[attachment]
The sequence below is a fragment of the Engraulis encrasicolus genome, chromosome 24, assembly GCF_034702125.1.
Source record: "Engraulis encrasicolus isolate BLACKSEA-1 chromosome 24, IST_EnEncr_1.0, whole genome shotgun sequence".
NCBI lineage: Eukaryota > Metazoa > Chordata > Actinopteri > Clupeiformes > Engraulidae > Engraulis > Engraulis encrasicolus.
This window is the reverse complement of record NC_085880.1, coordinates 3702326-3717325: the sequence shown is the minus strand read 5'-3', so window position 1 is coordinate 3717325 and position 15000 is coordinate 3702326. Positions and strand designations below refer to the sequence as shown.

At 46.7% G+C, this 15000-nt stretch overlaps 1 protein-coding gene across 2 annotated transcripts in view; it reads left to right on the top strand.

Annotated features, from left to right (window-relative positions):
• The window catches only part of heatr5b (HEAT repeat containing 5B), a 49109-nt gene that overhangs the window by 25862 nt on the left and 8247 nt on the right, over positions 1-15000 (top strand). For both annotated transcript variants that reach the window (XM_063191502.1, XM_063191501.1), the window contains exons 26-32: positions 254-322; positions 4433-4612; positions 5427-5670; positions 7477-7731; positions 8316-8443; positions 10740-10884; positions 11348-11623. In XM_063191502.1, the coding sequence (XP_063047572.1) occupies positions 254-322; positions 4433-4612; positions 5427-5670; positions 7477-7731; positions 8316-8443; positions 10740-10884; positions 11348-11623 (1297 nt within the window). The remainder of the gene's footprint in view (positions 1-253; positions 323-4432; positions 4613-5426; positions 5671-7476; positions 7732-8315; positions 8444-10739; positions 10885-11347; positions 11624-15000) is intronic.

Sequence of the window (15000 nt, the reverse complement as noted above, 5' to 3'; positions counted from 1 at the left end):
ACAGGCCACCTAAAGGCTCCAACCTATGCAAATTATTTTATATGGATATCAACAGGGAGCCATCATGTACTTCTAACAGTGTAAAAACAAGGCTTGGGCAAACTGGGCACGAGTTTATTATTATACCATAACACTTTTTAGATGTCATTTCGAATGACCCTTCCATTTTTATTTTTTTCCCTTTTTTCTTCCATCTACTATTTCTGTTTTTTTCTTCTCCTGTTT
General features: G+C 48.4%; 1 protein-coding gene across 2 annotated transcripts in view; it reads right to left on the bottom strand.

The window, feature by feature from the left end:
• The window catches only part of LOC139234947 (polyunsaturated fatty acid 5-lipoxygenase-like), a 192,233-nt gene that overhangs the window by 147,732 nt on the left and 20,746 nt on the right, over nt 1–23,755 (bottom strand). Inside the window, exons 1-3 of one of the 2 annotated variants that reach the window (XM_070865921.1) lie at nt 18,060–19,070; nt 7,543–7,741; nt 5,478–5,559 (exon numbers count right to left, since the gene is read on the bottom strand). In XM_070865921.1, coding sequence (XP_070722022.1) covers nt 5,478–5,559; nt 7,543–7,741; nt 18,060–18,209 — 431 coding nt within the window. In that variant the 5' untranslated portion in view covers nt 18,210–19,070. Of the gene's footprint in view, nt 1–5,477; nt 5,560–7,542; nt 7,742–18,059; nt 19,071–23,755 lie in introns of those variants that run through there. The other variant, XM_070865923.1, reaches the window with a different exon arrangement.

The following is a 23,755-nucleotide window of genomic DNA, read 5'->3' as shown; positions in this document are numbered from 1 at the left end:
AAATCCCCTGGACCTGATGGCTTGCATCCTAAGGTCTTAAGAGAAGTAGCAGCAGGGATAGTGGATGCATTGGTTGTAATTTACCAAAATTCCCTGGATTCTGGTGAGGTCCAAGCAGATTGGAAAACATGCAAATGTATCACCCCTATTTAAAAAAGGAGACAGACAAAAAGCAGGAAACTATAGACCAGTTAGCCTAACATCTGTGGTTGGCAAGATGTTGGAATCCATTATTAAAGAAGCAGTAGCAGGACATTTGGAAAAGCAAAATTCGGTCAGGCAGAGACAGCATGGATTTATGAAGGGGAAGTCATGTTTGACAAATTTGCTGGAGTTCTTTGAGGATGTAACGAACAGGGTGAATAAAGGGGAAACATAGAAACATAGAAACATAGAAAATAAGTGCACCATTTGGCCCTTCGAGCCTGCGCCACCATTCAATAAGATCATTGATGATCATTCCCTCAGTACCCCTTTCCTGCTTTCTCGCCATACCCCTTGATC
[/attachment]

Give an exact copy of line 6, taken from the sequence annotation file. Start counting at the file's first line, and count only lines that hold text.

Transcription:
Annotated features, from left to right (window-relative positions):